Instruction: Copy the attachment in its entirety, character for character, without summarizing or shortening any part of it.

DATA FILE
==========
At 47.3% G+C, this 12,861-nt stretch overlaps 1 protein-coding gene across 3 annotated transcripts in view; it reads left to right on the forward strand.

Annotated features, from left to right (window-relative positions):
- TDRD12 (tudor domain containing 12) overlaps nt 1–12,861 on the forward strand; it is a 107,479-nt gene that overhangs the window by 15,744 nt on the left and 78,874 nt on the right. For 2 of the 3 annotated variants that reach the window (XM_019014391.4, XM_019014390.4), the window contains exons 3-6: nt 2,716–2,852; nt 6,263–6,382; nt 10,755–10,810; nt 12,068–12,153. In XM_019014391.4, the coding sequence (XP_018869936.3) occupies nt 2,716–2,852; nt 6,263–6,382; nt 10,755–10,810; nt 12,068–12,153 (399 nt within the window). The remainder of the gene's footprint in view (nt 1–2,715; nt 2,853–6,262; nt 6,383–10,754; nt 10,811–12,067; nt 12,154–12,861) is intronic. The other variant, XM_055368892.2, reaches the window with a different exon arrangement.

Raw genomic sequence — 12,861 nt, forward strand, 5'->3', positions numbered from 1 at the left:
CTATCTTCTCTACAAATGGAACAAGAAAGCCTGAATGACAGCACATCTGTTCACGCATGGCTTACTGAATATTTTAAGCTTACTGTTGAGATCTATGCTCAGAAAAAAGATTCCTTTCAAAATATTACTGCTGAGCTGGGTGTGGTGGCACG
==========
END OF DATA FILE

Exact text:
At 47.3% G+C, this 12,861-nt stretch overlaps 1 protein-coding gene across 3 annotated transcripts in view; it reads left to right on the forward strand.

Annotated features, from left to right (window-relative positions):
- TDRD12 (tudor domain containing 12) overlaps nt 1–12,861 on the forward strand; it is a 107,479-nt gene that overhangs the window by 15,744 nt on the left and 78,874 nt on the right. For 2 of the 3 annotated variants that reach the window (XM_019014391.4, XM_019014390.4), the window contains exons 3-6: nt 2,716–2,852; nt 6,263–6,382; nt 10,755–10,810; nt 12,068–12,153. In XM_019014391.4, the coding sequence (XP_018869936.3) occupies nt 2,716–2,852; nt 6,263–6,382; nt 10,755–10,810; nt 12,068–12,153 (399 nt within the window). The remainder of the gene's footprint in view (nt 1–2,715; nt 2,853–6,262; nt 6,383–10,754; nt 10,811–12,067; nt 12,154–12,861) is intronic. The other variant, XM_055368892.2, reaches the window with a different exon arrangement.

Raw genomic sequence — 12,861 nt, forward strand, 5'->3', positions numbered from 1 at the left:
CTATCTTCTCTACAAATGGAACAAGAAAGCCTGAATGACAGCACATCTGTTCACGCATGGCTTACTGAATATTTTAAGCTTACTGTTGAGATCTATGCTCAGAAAAAAGATTCCTTTCAAAATATTACTGCTGAGCTGGGTGTGGTGGCACG